Praise for the IYMBP!

Chad Stump, Band Manager, ?Esdilagh First Nation

After a nice long summer of trail building we are happy to report that ?Esdilagh is greatly excited for our new vision of trail building and mountain biking. 

Our Youth have been happy this summer being able to utilize all their trails, and their newly built pump track. This new activity that they can look forward to each summer has sparked a new energy within their spirits. They are very happy to move forward with their future plans to be biking experts once their trails are completed. 

Our community has long yearned for an opportunity to teach our youth new ideas of getting on the land. We have also watched as they have become independent on trail building. We have also watched as their hearts have grown filled with excitement as they watched the show you and your crew provided to them in the community late one evening. 

?Esdilagh is moving to a healthier life style in the next coming years and this trail system will greatly help. The motivation has been implanted into our community members to keep pushing forward with this project. We are completely satisfied with the partnership we have gone into you and your organization. 

We cannot wait for next season to come, hopefully gaining funding from various sources, but also having the funding to have students, members, and communities working together to create a trail system that will last a life time. 

Cristina Tallio, Health Directo,  Ulkatcho First Nation

We had the chance to invite Patrick Lucas crew out to do a workshop with the community, since they started and finished one of the trails, there sense of positive expression grew stronger within them.  They were able to look at the trail once it was done and feel very proud of their accomplishments, their hard worked paid off after the long days in the heat and bugs.  I was very proud of the volunteers who had showed up, they were not scared of hard work and even returned every day to make sure the project was finished.  And to this day our kids, adults and even elders enjoy the trial, it may be running, walking or biking and as our community use the trail more often, we are seeing a lot more active people in our community.  We at the Health Clinic encourage everyone to be active and healthy, and to hear from members that they are utilizing the trial on their own shows that our Trail building workshop was successful.  And as Ulkatcho Health Director I would highly recommend this crew to come back and do more trails, like many other communities we are struggling with addictions.  So, to have such a positive outcome after the trail building was done I am looking forward to another Workshop in the near future.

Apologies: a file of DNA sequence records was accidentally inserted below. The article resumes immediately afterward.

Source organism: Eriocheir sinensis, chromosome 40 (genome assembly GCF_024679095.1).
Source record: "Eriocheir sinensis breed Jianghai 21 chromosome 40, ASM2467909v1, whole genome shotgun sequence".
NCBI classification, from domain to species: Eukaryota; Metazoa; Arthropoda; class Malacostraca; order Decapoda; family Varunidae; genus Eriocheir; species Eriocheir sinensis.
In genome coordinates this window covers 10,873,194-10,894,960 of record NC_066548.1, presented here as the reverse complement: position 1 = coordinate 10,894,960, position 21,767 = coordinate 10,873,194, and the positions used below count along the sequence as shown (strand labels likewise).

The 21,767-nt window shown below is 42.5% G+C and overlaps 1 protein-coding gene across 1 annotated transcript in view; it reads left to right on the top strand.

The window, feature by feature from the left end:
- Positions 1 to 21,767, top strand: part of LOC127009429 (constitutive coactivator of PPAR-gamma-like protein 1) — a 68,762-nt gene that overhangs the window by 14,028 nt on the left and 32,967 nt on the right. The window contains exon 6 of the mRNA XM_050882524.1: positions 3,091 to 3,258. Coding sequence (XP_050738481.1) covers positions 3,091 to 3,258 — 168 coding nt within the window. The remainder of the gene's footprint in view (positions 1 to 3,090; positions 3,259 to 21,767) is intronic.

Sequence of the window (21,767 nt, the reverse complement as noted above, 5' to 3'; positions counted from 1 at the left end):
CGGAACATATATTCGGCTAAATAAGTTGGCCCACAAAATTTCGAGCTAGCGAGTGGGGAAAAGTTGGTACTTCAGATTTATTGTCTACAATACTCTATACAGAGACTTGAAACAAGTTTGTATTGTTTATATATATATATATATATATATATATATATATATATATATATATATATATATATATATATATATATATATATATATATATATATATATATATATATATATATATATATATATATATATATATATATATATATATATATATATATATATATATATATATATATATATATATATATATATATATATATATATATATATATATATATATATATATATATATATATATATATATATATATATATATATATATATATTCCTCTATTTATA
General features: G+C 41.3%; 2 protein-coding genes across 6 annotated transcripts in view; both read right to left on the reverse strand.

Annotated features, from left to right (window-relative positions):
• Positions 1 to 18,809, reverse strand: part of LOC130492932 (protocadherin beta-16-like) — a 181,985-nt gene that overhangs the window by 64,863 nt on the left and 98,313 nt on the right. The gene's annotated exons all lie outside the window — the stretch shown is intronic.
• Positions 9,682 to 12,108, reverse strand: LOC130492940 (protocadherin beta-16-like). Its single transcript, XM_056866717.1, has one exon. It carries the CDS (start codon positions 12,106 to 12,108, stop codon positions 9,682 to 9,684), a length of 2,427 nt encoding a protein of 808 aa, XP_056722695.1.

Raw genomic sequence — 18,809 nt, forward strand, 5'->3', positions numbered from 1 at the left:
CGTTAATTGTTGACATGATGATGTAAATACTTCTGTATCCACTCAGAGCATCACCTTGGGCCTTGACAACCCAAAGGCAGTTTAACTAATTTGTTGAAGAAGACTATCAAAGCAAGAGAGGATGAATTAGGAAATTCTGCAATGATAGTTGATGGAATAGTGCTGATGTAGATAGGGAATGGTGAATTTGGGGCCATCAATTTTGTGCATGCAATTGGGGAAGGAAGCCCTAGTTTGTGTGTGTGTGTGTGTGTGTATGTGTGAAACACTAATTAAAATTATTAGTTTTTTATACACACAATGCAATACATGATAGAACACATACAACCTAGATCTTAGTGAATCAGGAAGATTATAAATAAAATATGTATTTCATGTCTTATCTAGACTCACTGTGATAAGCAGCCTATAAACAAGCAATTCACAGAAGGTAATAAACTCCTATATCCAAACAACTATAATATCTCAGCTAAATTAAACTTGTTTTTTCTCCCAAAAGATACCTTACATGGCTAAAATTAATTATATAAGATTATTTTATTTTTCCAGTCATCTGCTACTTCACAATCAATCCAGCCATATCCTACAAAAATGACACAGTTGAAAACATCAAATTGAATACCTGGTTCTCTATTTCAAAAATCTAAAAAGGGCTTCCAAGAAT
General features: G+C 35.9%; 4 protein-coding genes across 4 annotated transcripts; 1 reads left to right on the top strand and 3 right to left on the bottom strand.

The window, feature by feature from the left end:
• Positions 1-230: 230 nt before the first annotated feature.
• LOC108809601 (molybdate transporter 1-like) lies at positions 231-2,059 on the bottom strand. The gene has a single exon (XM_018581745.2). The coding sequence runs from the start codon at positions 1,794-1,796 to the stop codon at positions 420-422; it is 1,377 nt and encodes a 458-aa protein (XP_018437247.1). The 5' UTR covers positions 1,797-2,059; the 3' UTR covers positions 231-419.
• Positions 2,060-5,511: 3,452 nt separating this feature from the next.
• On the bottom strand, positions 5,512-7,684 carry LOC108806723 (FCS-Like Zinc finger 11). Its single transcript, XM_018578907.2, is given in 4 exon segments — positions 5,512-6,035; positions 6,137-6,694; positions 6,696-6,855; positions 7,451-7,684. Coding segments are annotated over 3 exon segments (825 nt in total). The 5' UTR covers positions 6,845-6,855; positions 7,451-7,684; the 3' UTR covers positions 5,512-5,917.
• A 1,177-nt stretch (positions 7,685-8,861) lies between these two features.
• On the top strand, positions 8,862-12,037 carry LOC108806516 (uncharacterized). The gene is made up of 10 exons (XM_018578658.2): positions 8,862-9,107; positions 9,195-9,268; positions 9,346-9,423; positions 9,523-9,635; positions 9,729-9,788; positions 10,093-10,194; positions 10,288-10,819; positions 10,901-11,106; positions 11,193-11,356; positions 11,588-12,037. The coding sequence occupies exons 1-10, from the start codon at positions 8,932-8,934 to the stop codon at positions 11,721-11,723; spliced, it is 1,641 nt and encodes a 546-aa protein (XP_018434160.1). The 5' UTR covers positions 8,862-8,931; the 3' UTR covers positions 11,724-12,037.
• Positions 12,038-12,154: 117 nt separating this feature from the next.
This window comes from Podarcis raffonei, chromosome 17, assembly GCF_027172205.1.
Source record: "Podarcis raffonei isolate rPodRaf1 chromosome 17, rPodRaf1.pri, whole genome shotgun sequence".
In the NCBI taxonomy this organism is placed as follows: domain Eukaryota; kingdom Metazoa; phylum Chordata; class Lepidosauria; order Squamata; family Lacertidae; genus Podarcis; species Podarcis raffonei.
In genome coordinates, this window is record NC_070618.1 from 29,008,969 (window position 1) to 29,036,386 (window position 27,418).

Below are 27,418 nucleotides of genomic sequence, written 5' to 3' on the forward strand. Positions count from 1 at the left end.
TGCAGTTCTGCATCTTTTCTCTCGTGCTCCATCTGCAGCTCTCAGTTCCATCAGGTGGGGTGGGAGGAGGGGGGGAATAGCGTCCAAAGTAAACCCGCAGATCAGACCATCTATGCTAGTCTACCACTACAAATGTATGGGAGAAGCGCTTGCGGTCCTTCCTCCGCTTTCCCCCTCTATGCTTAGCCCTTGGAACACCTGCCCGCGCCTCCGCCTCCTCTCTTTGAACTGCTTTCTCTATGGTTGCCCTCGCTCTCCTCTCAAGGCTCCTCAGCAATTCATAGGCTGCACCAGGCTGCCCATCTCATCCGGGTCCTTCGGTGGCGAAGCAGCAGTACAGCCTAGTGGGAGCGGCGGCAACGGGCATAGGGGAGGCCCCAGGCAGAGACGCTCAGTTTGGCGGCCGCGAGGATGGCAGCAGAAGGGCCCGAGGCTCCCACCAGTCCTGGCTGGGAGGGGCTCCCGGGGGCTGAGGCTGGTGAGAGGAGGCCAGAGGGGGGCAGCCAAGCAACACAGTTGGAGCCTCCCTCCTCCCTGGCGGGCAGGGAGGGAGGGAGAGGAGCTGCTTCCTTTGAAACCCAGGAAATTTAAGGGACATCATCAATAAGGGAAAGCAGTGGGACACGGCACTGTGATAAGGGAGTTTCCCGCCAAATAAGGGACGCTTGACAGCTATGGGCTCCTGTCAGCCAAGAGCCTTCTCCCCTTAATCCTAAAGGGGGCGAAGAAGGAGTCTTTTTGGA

Tom Eustache, Director of Public Works, Simpcw First Nation

The trails have had a major positive impact on our community.  It gets our youth and people out on the land and helps them to see what is possible in life and when we reconnect with our lands. There is a regular group now of 11 youth who ride the trail and 15 women who run. The women recently participated in a competitive race and they would have never done that before. The workshops gave our community new knowledge for building trail and now we see more people coming out wanting to work as well as volunteer to build more trails. We look forward to working with the IYMBP in the future to build more and enhance our trails in the community.